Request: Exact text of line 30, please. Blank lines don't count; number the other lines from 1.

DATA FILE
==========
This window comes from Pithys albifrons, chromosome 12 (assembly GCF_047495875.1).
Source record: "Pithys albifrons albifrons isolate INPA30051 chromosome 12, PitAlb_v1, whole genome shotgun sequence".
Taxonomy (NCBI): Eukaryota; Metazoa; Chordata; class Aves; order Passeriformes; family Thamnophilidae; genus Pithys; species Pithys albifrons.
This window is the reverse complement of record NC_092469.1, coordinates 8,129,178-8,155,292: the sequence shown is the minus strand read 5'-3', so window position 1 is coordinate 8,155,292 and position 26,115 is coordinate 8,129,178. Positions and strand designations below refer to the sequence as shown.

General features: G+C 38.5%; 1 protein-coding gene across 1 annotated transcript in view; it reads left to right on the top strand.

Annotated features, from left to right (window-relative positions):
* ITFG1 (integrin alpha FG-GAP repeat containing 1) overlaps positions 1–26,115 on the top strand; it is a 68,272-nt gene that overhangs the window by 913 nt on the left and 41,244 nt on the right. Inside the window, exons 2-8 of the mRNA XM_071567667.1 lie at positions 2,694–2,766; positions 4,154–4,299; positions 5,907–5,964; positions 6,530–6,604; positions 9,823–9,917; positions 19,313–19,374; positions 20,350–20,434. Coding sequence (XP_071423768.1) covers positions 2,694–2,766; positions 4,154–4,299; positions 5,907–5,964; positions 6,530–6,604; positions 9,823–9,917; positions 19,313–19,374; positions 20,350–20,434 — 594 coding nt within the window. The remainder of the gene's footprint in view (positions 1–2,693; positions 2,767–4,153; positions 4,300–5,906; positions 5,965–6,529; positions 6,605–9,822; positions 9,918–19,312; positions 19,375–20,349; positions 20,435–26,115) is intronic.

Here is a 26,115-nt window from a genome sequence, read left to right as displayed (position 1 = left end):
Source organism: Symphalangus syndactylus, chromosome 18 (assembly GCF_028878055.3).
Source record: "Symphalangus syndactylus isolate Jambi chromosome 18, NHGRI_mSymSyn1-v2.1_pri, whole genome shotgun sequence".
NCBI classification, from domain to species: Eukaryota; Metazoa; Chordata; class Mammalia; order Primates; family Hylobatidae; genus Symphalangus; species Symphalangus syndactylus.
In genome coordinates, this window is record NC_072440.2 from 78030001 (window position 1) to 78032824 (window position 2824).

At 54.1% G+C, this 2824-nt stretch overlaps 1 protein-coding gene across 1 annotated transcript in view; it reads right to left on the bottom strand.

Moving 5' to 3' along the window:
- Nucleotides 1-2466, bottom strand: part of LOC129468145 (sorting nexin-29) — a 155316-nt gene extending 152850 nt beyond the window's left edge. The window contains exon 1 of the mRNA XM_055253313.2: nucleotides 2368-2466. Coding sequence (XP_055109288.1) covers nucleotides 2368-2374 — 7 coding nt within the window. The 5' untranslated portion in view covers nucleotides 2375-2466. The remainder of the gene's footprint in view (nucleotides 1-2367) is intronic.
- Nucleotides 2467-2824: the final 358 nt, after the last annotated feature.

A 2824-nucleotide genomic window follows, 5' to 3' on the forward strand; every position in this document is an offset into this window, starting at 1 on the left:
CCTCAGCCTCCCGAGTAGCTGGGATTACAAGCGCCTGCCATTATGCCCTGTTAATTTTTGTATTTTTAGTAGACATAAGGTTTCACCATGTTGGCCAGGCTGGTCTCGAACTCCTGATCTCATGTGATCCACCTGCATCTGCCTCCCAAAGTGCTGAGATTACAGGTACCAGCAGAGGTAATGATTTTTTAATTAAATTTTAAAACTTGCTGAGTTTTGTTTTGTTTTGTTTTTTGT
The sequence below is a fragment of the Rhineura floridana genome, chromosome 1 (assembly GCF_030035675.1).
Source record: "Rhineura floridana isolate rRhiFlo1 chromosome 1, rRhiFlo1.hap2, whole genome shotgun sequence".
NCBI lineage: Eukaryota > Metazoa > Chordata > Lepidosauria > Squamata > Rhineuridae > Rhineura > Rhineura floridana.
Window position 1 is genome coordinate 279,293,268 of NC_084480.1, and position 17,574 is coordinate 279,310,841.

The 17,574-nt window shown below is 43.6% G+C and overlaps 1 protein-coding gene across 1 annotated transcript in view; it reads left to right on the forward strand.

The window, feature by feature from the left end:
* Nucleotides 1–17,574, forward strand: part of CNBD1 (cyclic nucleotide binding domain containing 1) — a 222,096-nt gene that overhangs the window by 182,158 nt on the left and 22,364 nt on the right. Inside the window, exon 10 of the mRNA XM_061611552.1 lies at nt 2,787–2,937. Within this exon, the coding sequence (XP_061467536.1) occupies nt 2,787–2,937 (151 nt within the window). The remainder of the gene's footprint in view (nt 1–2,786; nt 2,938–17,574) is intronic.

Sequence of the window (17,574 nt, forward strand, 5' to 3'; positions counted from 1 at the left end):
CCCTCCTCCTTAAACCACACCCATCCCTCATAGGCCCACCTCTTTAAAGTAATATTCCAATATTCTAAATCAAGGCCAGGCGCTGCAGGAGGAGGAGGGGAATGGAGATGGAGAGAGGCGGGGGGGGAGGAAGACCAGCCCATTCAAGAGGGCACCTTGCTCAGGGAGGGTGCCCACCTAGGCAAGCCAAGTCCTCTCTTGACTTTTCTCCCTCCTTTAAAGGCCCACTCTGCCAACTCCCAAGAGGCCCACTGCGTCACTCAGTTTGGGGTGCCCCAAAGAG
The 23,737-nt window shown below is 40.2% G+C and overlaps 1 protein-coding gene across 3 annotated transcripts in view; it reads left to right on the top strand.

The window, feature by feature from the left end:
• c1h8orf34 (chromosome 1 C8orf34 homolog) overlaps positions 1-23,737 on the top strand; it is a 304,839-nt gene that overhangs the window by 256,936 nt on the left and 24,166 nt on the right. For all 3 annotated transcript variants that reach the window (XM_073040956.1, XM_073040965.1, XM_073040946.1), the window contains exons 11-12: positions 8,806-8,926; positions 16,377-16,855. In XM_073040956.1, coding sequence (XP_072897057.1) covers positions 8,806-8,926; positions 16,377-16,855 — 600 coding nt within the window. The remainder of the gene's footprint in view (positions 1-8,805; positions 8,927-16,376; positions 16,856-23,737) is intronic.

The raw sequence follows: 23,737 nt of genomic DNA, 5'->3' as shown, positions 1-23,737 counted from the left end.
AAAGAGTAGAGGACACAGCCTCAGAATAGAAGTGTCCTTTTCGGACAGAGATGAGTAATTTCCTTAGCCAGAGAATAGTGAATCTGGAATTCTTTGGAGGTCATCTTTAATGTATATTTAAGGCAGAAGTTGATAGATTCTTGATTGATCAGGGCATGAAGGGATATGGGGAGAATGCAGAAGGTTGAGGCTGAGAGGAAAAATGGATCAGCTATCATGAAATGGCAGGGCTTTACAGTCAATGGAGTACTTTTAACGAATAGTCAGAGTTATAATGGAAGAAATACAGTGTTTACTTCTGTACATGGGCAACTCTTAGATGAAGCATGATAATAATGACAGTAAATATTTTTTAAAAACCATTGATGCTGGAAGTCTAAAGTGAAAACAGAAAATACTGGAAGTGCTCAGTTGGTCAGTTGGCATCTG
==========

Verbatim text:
• c1h8orf34 (chromosome 1 C8orf34 homolog) overlaps positions 1-23,737 on the top strand; it is a 304,839-nt gene that overhangs the window by 256,936 nt on the left and 24,166 nt on the right. For all 3 annotated transcript variants that reach the window (XM_073040956.1, XM_073040965.1, XM_073040946.1), the window contains exons 11-12: positions 8,806-8,926; positions 16,377-16,855. In XM_073040956.1, coding sequence (XP_072897057.1) covers positions 8,806-8,926; positions 16,377-16,855 — 600 coding nt within the window. The remainder of the gene's footprint in view (positions 1-8,805; positions 8,927-16,376; positions 16,856-23,737) is intronic.